The original inkling of issues came via Anon’s comment, on my previous update post, that YouTube videos pulled down as part of the “more” section were broken. I tested this locally and saw that, with IE7, he/she was right. Of course, it’s not just YouTube. It would be any of the
<object>/<embed> elements video sharing sites provide.
That really sucks.
The Fix (sorta)
After spending one night trying to figure out what I could do to fix this, it became obvious that the generally accepted solution to dynamically adding those flash objects to a page is to use SWFObject, which:
swfobject.embedSWF method and be done with it. Best of all, swfobject.js is already distributed with the WordPress install (which, by the way, I don’t see mentioned in the codex, the script handle to use to enqueue or set is as a dependency is
'swfobject'). But I couldn’t seem to get it to work, at least not in IE7.
That really sucks.
What IE Doesn’t Like
You see, when it creates this new element for the DOM, it needs someplace to put it. You provide the id of the element which will be used as that replacement. Sort of like the sacrificial lamb for the the new
<object>. It’s through
outterHTML that the replacement occurs. It sets the old element to be the new one.
el.outerHTML = '<object classid="clsid:D27CDB6E-AE6D-11cf-96B8-444553540000"' + att + '>' + par + '</object>';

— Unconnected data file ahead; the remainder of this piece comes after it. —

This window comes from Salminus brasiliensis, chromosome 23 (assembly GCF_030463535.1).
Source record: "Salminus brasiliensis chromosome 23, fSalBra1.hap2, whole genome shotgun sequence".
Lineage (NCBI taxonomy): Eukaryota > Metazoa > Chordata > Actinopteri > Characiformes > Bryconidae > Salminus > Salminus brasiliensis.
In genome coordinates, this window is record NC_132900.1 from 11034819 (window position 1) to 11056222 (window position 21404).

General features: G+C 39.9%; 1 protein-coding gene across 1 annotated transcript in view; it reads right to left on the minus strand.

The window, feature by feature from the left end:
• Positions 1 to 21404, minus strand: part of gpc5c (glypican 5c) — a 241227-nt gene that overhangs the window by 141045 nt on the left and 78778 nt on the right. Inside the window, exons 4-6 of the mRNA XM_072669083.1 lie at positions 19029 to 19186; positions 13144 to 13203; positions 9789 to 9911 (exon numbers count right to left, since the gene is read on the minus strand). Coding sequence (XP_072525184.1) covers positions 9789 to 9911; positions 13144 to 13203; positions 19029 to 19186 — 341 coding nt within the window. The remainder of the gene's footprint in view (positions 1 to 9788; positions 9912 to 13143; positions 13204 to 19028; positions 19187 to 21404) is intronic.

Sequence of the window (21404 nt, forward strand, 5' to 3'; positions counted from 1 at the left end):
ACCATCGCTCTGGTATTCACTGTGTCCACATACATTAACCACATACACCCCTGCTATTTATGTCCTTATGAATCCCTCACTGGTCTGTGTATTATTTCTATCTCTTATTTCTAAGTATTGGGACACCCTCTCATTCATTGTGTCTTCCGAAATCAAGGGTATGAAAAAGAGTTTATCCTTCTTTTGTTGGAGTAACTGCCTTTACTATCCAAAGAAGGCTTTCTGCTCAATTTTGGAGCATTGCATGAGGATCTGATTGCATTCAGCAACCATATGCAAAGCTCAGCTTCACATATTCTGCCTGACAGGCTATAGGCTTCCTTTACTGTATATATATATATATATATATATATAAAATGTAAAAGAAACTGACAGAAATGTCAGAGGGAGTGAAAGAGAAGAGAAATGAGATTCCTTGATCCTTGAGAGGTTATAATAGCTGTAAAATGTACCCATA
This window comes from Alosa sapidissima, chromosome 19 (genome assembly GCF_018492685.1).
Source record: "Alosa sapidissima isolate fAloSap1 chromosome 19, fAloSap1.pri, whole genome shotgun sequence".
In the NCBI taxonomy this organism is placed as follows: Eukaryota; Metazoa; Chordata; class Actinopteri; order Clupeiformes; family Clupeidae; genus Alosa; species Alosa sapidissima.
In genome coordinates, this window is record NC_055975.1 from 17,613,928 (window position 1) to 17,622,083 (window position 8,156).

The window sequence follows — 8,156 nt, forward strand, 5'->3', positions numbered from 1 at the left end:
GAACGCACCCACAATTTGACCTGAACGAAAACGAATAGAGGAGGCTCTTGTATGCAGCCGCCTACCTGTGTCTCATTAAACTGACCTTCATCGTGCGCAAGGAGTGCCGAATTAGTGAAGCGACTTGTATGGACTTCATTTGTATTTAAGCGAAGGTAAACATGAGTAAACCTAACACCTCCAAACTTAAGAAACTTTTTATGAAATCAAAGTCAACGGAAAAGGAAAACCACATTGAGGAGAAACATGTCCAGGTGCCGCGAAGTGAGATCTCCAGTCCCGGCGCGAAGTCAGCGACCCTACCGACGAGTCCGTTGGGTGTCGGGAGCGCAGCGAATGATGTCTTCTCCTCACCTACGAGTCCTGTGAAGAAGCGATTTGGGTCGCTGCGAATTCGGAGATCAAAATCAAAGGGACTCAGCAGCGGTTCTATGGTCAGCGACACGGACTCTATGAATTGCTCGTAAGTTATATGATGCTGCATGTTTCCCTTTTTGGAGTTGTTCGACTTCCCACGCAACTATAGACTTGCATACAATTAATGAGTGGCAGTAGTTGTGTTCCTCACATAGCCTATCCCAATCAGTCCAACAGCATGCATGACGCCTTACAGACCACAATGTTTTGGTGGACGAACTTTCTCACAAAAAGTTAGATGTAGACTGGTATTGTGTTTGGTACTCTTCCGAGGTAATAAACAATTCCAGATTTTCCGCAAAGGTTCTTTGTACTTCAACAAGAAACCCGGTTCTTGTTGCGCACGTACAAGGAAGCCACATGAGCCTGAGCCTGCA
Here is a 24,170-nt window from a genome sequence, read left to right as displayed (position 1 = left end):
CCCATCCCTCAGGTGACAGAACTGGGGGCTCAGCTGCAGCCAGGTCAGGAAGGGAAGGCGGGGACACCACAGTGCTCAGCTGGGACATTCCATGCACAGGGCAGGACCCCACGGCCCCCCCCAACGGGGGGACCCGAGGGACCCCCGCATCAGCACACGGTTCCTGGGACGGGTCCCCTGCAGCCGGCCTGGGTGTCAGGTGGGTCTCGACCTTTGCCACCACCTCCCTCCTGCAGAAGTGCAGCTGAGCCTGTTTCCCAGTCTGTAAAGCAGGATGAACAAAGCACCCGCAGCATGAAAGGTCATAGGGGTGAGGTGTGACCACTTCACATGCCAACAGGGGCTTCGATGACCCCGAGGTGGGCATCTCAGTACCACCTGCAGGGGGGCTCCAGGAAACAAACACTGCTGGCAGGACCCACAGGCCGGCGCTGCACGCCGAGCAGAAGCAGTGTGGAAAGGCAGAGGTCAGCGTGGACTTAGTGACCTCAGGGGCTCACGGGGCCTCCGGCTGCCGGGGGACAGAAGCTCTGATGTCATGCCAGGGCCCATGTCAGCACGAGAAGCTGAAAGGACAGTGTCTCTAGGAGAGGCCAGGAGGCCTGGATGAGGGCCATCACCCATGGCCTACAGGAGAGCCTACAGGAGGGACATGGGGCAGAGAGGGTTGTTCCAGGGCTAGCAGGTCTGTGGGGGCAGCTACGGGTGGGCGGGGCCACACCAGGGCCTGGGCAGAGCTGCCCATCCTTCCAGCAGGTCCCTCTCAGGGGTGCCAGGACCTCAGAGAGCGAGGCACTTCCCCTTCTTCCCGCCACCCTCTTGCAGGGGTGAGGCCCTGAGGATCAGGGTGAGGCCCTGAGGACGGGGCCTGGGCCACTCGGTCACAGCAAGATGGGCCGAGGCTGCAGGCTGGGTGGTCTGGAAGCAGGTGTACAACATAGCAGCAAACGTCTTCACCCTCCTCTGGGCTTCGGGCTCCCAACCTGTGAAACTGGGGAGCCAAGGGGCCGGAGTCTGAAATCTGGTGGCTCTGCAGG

createSWF function (line number as of version 2.2)
My plan was to replace the original object with the new one. When that didn’t work, I tried inserting a
<div> as the target for replacement, right before the object, but that failed in the same way. Finally, I realized what was going on, and set as the replacement an item that already existed in the DOM (in other words, it wasn’t something pulled in and added dynamically by the RMRH plugin). That worked.
The problem seems to be that, when the element to be replaced has also been dynamically created, IE throws an exception when you try to change it. In other words, I created the sacrificial lamb and IE wants for it to have always existed.
The Fix Again (sorta, again)
But it bugged me that the call to
outterHTML was the point-of-failure here. After all, I know I manipulate the DOM all the time in jQuery. Right? It provides
replaceWith as part of its API after all, and that always seems to work.
So I replaced SWFObject’s call to
outterHTML with jQuery’s
replaceWith (does that count as ironic?), and the problem was solved.
So What Do I Do?
This has to be a relatively common situation. I mean, pull down content using AJAX, content happens to contain an embedded flash player, use SWFObject to make sure it renders in IE. I guess what’s missing is that in the common scenarios, an existing element is already set aside and ready to accept the new object. But I can’t do that with my plugin.
So what do I do?